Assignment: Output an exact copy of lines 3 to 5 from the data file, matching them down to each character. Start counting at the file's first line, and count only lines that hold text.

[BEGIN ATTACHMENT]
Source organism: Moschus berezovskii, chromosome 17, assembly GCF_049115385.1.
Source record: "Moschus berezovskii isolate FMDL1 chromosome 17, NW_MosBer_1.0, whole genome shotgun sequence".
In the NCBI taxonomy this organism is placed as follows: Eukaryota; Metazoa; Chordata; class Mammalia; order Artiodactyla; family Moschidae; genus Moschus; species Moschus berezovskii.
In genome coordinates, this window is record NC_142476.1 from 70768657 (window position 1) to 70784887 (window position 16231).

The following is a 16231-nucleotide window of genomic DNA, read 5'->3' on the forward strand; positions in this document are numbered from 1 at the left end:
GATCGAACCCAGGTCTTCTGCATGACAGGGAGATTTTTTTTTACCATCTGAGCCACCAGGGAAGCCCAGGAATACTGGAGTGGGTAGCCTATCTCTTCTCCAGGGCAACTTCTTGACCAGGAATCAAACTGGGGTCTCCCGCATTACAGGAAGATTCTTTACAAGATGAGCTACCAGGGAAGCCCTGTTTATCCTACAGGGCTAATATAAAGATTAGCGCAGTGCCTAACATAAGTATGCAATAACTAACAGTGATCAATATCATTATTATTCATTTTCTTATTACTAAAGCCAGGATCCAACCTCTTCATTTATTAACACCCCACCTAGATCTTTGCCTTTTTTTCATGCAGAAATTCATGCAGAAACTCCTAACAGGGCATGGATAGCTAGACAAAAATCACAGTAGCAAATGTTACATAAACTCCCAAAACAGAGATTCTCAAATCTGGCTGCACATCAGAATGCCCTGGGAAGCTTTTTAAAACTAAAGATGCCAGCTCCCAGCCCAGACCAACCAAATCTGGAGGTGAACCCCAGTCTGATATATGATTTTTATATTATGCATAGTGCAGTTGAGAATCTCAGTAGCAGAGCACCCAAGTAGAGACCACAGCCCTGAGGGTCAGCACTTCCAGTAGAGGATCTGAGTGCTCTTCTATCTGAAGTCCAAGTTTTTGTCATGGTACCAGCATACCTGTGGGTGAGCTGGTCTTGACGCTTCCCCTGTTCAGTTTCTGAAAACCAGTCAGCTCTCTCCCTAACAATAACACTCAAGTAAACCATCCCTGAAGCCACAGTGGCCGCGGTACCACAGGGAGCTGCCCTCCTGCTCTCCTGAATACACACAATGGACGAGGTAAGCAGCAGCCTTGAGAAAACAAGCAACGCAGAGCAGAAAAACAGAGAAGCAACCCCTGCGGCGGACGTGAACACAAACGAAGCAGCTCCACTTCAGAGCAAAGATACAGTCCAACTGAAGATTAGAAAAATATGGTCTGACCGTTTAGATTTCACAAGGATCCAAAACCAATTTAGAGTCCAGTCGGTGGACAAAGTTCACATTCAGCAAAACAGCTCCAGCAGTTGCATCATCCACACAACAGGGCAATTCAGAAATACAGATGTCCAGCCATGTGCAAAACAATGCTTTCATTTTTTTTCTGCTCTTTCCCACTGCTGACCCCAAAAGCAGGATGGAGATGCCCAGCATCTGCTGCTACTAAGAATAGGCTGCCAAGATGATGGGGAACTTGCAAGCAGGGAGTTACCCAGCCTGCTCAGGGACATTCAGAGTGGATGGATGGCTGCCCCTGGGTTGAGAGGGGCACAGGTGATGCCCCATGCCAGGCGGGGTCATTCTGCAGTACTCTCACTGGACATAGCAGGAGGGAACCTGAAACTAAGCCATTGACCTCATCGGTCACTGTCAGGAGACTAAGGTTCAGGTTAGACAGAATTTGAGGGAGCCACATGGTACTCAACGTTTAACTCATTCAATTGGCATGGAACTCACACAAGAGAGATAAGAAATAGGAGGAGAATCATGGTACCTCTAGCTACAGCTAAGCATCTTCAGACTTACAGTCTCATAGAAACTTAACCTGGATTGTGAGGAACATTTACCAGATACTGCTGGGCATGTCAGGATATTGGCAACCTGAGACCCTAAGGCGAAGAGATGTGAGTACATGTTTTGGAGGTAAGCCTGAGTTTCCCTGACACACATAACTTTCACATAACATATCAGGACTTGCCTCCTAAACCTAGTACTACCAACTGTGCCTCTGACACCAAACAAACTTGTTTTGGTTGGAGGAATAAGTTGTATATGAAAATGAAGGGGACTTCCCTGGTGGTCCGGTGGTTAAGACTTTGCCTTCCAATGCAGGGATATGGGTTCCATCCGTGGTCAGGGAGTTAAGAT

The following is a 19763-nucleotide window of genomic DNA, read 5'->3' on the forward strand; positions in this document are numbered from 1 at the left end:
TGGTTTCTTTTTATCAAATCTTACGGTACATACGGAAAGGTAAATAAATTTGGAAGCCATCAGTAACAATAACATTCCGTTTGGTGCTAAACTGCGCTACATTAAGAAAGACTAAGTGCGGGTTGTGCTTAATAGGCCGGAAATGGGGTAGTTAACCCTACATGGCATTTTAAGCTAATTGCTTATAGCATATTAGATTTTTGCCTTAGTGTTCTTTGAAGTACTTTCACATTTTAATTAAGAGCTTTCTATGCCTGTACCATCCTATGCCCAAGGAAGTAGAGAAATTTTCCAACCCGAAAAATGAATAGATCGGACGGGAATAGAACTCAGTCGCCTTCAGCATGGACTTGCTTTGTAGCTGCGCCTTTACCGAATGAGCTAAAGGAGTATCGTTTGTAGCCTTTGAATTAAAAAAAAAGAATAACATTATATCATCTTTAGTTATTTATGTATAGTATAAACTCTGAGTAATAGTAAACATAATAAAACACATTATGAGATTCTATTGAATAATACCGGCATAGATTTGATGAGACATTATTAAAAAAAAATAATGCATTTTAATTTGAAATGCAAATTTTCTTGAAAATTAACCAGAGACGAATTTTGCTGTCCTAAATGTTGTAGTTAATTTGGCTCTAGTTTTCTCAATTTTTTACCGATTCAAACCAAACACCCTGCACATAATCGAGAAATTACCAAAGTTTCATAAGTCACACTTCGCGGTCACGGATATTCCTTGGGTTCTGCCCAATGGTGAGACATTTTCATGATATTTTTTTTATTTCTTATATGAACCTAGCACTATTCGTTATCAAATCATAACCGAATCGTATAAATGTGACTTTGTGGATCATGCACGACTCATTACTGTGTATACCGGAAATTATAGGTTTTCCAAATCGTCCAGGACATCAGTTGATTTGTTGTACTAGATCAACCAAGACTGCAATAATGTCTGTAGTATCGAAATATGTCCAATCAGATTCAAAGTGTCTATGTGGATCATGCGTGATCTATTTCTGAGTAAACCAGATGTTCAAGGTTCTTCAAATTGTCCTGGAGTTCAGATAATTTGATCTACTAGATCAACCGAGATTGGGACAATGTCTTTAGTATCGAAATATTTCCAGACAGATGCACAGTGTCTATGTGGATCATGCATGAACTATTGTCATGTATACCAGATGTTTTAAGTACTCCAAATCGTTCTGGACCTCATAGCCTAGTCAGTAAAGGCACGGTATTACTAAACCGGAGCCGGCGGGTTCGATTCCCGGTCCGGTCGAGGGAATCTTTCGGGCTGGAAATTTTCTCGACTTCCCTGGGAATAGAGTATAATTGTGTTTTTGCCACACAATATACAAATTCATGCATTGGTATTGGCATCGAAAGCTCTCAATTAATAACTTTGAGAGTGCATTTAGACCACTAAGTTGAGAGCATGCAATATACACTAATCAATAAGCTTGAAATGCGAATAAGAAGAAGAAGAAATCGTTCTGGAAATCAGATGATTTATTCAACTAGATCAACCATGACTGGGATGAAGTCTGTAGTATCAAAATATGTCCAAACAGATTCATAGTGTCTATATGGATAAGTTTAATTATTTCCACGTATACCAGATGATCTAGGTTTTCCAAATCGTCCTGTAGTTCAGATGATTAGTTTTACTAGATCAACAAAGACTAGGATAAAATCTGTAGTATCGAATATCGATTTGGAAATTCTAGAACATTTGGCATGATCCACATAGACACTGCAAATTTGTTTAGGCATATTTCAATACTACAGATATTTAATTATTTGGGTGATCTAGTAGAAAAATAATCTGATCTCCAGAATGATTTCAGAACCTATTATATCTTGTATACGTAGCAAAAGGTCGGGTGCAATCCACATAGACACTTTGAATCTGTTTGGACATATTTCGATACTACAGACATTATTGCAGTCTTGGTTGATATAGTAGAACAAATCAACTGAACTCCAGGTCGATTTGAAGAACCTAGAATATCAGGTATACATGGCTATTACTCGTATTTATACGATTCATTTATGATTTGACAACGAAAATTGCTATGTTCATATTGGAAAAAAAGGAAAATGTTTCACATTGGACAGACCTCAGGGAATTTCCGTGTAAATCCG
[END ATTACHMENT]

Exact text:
In the NCBI taxonomy this organism is placed as follows: Eukaryota; Metazoa; Chordata; class Mammalia; order Artiodactyla; family Moschidae; genus Moschus; species Moschus berezovskii.
In genome coordinates, this window is record NC_142476.1 from 70768657 (window position 1) to 70784887 (window position 16231).

The following is a 16231-nucleotide window of genomic DNA, read 5'->3' on the forward strand; positions in this document are numbered from 1 at the left end: